But take a look anyway, if you have an interest in process improvement in hospitals. This is a collection of my best posts on this topic.

Monday, July 7, 2008

A lesson from Tom

I have received many thoughtful comments below about our wrong-side surgical error, but there is one that deserves some special attention. It is from Tom Botts from Royal Dutch Shell, and I repeat it in its entirety here:

Paul: thanks for having the courage and commitment as a senior leader of a large organisation to role model open and honest dialogue when a mistake is made. Surely that is the best way to ensure learning takes place and improve the chances that the same mistake will not be made in the future.

I am a senior executive in the oil and gas industry, and we work incredibly hard to ensure our operations are safe, every day. But sometimes mistakes are made and we have to be aware of systems and behaviours that discourage open and honest dialogue (people fearing there is more to lose than gain by being open). The short term result of transparency is often a lot of second-guessing and finger pointing. But it's important we break through those barriers, as you are doing, and decide to stay focused on the longer term goal of learning and preventing future mistakes.

In my business, we had a tragic incident several years ago where two men lost their lives. We decided to be as open and transparent about the incident as possible and went through a Deep Learning journey, involving hundreds of people, that examined in detail all the root causes that contributed to the accident, and to get a clear picture of the system that produced the fatalities. Even though the two men that were killed could have made better decisions, my senior leadership team and I could find places where we “owned” the system that lead to the tragedy.

It was a defining moment for us when we, as senior leaders, were finally able to identify our own decisions and our own part in the system (however well intended) that contributed to the fatalities. That gave license to others deeper in the organisation to go through the same reflection and find their own part in the system, even though they weren’t directly involved in the incident.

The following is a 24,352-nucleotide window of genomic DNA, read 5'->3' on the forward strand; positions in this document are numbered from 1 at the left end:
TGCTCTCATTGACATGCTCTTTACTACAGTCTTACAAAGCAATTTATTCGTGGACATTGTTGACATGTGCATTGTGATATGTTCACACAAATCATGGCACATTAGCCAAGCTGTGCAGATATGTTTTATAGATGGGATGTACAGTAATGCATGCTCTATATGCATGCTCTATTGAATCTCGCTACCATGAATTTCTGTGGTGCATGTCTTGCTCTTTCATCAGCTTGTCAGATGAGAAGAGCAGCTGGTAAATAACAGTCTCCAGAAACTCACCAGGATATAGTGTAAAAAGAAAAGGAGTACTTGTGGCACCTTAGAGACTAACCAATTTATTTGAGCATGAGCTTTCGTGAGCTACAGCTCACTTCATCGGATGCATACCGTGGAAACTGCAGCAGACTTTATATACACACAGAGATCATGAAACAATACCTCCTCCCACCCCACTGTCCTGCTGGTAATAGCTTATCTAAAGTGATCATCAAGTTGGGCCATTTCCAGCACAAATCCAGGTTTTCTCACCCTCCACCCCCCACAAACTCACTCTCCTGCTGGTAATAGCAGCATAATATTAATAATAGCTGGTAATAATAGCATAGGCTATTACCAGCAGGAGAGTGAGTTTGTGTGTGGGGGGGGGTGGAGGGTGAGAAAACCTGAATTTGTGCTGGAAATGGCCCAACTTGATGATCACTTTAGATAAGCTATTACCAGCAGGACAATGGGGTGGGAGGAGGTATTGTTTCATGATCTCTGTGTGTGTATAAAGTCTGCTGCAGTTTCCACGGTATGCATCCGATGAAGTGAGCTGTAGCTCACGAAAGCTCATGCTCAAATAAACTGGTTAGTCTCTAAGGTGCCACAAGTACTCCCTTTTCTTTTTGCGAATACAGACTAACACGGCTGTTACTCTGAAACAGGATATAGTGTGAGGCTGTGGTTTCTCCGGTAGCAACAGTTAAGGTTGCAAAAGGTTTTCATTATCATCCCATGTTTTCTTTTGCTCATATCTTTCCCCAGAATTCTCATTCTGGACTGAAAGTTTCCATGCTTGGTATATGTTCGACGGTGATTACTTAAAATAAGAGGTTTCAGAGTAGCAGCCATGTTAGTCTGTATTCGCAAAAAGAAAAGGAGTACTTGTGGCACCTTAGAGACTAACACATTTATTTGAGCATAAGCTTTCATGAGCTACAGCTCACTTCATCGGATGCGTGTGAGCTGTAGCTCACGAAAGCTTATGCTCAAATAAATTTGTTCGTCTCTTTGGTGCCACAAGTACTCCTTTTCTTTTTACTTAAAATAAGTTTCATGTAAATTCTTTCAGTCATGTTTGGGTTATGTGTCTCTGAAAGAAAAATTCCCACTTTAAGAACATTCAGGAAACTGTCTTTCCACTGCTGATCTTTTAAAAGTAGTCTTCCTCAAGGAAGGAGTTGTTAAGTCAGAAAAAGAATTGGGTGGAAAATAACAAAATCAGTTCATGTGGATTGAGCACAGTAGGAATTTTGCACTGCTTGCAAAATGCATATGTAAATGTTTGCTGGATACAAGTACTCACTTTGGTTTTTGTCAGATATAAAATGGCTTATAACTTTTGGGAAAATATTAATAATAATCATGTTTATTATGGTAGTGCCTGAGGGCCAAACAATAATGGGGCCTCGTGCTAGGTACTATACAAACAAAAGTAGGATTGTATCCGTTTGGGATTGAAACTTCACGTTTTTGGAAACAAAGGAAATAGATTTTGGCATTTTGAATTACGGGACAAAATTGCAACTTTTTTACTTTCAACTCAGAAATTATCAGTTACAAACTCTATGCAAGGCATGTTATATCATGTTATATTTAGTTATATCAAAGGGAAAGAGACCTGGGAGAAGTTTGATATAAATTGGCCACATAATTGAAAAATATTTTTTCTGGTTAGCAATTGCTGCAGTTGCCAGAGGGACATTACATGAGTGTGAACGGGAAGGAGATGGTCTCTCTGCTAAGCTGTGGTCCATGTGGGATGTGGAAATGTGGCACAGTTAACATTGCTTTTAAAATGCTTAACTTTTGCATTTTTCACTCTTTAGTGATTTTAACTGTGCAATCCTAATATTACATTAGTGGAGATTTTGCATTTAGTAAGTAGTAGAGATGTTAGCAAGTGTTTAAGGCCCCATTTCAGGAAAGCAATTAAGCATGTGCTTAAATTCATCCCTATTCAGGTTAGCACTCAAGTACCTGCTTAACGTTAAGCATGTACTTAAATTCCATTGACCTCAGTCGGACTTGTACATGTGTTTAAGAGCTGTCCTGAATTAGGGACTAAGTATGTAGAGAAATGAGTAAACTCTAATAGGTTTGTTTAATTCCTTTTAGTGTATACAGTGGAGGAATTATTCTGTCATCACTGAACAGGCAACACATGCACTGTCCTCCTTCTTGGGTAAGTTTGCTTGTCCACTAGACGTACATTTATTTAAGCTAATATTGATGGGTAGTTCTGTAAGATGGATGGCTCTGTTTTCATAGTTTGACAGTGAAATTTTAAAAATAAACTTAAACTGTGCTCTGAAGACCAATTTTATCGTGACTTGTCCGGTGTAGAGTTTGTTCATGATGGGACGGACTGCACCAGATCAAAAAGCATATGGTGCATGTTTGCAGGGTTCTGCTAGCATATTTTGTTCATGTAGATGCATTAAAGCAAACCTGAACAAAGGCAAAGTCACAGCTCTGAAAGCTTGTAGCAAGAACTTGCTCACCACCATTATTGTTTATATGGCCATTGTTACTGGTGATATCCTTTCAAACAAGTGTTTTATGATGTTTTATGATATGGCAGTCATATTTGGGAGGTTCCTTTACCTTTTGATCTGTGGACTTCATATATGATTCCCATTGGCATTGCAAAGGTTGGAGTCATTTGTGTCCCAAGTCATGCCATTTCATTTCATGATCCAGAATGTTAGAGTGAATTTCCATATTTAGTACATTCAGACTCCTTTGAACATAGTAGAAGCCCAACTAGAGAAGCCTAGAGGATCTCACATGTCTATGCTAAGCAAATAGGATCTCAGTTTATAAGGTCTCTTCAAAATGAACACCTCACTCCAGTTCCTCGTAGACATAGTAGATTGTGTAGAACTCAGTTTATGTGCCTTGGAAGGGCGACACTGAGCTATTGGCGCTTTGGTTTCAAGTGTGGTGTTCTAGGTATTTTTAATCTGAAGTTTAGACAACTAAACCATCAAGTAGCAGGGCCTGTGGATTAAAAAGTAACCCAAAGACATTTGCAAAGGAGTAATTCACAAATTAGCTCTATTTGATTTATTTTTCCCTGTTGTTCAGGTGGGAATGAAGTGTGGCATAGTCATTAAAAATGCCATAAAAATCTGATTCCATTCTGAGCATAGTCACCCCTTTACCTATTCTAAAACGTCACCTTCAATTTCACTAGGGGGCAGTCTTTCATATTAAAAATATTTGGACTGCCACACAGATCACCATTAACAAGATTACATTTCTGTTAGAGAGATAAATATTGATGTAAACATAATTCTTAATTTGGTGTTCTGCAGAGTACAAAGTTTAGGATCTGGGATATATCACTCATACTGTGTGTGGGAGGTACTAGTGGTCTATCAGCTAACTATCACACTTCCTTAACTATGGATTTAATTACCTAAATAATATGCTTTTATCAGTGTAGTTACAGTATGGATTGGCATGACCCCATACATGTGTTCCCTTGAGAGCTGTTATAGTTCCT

Once you take that step of committing to transparency and learning, it sets a high bar and it is very hard (probably impossible) to take it back. This approach has helped make us stronger and more aware of the impact of our daily decisions. I wish you full success in your learning journey and encourage you to stick with it!

While I really appreciate Tom's point about having the courage to disclose errors, he may overstate the fortitude needed to do that. In fact, one could argue that in today's media environment, it has become more or less standard "crisis management" practice to disclose corporate errors. Admittedly, the medicine and the hospital world is slow to adopt that approach, but it is likely to do so more and more.

The real courage is the one shown by Tom and his team: When we, as senior leaders, were finally able to identify our own decisions and our own part in the system (however well intended) that contributed to the fatalities. Please understand the personal context for him, as explained by our mutual friend Jessica Lipnack:

As head of Shell's UK operations at the time, Tom staked his reputation on safety in this very dangerous industry. A massive campaign ensued. You couldn't walk through a vestibule in any of the facilities without seeing a video about safety. There were signs everywhere. From the largest areas of risk - on the rigs - to the smallest - walking down the hall with a hot cup of coffee without a lid on it, people were encouraged to help one another be more safe. I can recall being reprimanded (in a helpful way) a number of times for not holding onto a railing while climbing stairs, this on dry land in a completely stable building, not even on a seaborne vessel.

Then, unbelievably, two young men died on a rig. They'd gone down into what is called a "leg" of the rig without the proper safety equipment. One was 22, the other, perhaps 30 or so. Very young. Completely unnecessary. Despite everything Tom and his safety group had done, despite training, equipment, and extensive conversation.

The one thing I recall Tom saying is this: He was most surprised by his own faulty thinking, that everything he believed about how something like this could happen was plain wrong, that he had false beliefs about learning, and that he couldn't believe that he'd gotten to that point in his life and been so dead wrong. And this is a person who thinks deeply about organizations and how to change them.

I don't believe we have yet gotten to that point here at BIDMC. Sure, we believe in disclosure and transparency. Sure, we have established superb goals for patient quality and safety. Sure, we have instituted an important program to improve the work place and reinforce the value of every person working here. But these are baby steps along this journey.

When I say "we", I mean myself, our clinical Chiefs, and our senior management team. I don't think we are sufficiently self-reflective yet to question our own underlying assumptions and frameworks about how people learn, how bad habits are erased, and how flexible and thoughtful good work habits are created. The standard to which we should be held accountable by our Boards is whether we will grow to learn the lesson presented by Tom and his colleagues. And will we do it fast enough to avoid unnecessary tragedy in this hospital.

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